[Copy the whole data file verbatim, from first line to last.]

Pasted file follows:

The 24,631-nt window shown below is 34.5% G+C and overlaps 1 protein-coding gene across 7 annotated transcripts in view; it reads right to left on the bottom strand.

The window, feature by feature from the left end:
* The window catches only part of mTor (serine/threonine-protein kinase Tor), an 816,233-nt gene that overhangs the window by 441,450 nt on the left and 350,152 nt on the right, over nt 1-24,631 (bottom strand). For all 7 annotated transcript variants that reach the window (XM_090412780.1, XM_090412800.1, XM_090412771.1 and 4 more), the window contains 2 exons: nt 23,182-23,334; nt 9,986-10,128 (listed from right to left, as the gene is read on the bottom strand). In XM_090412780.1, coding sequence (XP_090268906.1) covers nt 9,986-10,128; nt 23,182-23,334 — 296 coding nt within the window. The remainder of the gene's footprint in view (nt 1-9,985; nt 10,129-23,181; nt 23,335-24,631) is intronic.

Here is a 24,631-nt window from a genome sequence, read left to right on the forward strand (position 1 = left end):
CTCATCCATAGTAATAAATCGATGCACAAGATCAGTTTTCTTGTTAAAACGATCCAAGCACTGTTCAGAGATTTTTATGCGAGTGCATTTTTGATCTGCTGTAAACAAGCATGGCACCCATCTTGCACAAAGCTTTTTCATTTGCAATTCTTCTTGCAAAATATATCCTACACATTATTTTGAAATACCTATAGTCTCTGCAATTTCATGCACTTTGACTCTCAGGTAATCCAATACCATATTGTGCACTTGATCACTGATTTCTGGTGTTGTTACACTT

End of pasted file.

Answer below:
The 24,631-nt window shown below is 34.5% G+C and overlaps 1 protein-coding gene across 7 annotated transcripts in view; it reads right to left on the bottom strand.

The window, feature by feature from the left end:
* The window catches only part of mTor (serine/threonine-protein kinase Tor), an 816,233-nt gene that overhangs the window by 441,450 nt on the left and 350,152 nt on the right, over nt 1-24,631 (bottom strand). For all 7 annotated transcript variants that reach the window (XM_090412780.1, XM_090412800.1, XM_090412771.1 and 4 more), the window contains 2 exons: nt 23,182-23,334; nt 9,986-10,128 (listed from right to left, as the gene is read on the bottom strand). In XM_090412780.1, coding sequence (XP_090268906.1) covers nt 9,986-10,128; nt 23,182-23,334 — 296 coding nt within the window. The remainder of the gene's footprint in view (nt 1-9,985; nt 10,129-23,181; nt 23,335-24,631) is intronic.

Here is a 24,631-nt window from a genome sequence, read left to right on the forward strand (position 1 = left end):
CTCATCCATAGTAATAAATCGATGCACAAGATCAGTTTTCTTGTTAAAACGATCCAAGCACTGTTCAGAGATTTTTATGCGAGTGCATTTTTGATCTGCTGTAAACAAGCATGGCACCCATCTTGCACAAAGCTTTTTCATTTGCAATTCTTCTTGCAAAATATATCCTACACATTATTTTGAAATACCTATAGTCTCTGCAATTTCATGCACTTTGACTCTCAGGTAATCCAATACCATATTGTGCACTTGATCACTGATTTCTGGTGTTGTTACACTT